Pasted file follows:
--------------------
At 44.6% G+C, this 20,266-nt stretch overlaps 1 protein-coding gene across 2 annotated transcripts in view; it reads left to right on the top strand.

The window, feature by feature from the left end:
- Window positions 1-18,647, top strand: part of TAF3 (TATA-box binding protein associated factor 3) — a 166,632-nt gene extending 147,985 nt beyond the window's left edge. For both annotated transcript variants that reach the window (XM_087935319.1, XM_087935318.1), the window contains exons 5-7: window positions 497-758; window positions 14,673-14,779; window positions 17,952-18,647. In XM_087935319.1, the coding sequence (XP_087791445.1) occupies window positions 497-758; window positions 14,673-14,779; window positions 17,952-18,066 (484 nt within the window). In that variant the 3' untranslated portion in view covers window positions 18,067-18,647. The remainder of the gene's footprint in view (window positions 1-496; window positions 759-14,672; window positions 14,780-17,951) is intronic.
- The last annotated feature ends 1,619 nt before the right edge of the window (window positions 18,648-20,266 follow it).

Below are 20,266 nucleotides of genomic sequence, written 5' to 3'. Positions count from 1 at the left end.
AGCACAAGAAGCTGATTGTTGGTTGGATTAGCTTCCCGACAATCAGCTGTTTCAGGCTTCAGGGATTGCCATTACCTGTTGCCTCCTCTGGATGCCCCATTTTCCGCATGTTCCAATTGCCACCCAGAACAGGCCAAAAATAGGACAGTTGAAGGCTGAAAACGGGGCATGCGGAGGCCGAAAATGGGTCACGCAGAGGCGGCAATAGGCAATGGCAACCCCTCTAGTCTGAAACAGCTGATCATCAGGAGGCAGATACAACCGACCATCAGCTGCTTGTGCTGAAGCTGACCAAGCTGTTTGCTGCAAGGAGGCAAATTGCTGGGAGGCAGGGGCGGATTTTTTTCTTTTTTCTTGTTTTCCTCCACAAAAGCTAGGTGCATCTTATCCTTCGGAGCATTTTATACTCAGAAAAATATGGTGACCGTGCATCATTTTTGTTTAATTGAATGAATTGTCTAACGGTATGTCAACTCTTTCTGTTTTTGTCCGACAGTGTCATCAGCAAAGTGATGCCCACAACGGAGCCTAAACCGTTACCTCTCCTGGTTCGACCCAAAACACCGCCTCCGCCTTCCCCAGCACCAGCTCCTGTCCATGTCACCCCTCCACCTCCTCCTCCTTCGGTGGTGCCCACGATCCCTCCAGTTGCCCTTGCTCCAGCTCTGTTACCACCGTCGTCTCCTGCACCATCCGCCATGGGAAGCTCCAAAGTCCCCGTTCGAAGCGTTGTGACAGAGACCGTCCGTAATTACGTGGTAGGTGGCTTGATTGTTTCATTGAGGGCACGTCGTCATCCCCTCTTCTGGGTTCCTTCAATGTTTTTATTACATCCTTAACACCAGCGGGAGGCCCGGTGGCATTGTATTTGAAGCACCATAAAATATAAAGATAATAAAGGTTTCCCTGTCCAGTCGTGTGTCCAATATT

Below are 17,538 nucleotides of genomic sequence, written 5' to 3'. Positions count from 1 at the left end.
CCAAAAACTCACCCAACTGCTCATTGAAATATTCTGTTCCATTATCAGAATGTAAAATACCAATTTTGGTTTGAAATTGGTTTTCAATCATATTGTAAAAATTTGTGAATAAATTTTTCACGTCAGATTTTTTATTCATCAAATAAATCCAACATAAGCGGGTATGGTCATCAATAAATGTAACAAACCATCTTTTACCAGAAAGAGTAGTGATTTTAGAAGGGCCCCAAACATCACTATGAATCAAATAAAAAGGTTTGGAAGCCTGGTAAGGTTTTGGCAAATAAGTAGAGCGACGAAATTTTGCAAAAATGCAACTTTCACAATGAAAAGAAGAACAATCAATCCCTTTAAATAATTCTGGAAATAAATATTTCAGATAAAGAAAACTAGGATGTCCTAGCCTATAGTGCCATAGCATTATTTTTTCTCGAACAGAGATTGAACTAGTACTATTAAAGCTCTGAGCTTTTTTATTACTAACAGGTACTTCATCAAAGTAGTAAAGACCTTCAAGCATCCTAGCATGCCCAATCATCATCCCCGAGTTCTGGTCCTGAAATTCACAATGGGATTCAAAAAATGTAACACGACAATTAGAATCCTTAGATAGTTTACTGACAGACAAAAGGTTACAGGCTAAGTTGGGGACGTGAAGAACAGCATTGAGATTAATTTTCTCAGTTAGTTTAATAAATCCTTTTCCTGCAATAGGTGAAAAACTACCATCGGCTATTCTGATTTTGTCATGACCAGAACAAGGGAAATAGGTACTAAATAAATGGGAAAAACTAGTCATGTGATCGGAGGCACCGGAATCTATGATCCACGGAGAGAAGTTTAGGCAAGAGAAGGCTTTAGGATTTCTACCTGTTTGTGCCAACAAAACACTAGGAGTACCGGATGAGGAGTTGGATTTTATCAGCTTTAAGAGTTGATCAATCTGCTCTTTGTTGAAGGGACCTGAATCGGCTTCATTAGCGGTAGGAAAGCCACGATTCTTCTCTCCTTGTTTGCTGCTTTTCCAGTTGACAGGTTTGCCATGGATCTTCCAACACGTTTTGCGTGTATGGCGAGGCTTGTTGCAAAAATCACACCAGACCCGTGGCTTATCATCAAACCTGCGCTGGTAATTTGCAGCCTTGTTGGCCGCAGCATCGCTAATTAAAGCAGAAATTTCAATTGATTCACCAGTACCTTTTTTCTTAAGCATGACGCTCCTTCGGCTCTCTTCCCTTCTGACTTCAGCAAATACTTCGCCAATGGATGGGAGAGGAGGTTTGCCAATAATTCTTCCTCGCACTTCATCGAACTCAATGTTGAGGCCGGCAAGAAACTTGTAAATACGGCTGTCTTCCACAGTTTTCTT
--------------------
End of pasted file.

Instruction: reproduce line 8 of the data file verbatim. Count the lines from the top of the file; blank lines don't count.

CCAAAAACTCACCCAACTGCTCATTGAAATATTCTGTTCCATTATCAGAATGTAAAATACCAATTTTGGTTTGAAATTGGTTTTCAATCATATTGTAAAAATTTGTGAATAAATTTTTCACGTCAGATTTTTTATTCATCAAATAAATCCAACATAAGCGGGTATGGTCATCAATAAATGTAACAAACCATCTTTTACCAGAAAGAGTAGTGATTTTAGAAGGGCCCCAAACATCACTATGAATCAAATAAAAAGGTTTGGAAGCCTGGTAAGGTTTTGGCAAATAAGTAGAGCGACGAAATTTTGCAAAAATGCAACTTTCACAATGAAAAGAAGAACAATCAATCCCTTTAAATAATTCTGGAAATAAATATTTCAGATAAAGAAAACTAGGATGTCCTAGCCTATAGTGCCATAGCATTATTTTTTCTCGAACAGAGATTGAACTAGTACTATTAAAGCTCTGAGCTTTTTTATTACTAACAGGTACTTCATCAAAGTAGTAAAGACCTTCAAGCATCCTAGCATGCCCAATCATCATCCCCGAGTTCTGGTCCTGAAATTCACAATGGGATTCAAAAAATGTAACACGACAATTAGAATCCTTAGATAGTTTACTGACAGACAAAAGGTTACAGGCTAAGTTGGGGACGTGAAGAACAGCATTGAGATTAATTTTCTCAGTTAGTTTAATAAATCCTTTTCCTGCAATAGGTGAAAAACTACCATCGGCTATTCTGATTTTGTCATGACCAGAACAAGGGAAATAGGTACTAAATAAATGGGAAAAACTAGTCATGTGATCGGAGGCACCGGAATCTATGATCCACGGAGAGAAGTTTAGGCAAGAGAAGGCTTTAGGATTTCTACCTGTTTGTGCCAACAAAACACTAGGAGTACCGGATGAGGAGTTGGATTTTATCAGCTTTAAGAGTTGATCAATCTGCTCTTTGTTGAAGGGACCTGAATCGGCTTCATTAGCGGTAGGAAAGCCACGATTCTTCTCTCCTTGTTTGCTGCTTTTCCAGTTGACAGGTTTGCCATGGATCTTCCAACACGTTTTGCGTGTATGGCGAGGCTTGTTGCAAAAATCACACCAGACCCGTGGCTTATCATCAAACCTGCGCTGGTAATTTGCAGCCTTGTTGGCCGCAGCATCGCTAATTAAAGCAGAAATTTCAATTGATTCACCAGTACCTTTTTTCTTAAGCATGACGCTCCTTCGGCTCTCTTCCCTTCTGACTTCAGCAAATACTTCGCCAATGGATGGGAGAGGAGGTTTGCCAATAATTCTTCCTCGCACTTCATCGAACTCAATGTTGAGGCCGGCAAGAAACTTGTAAATACGGCTGTCTTCCACAGTTTTCTT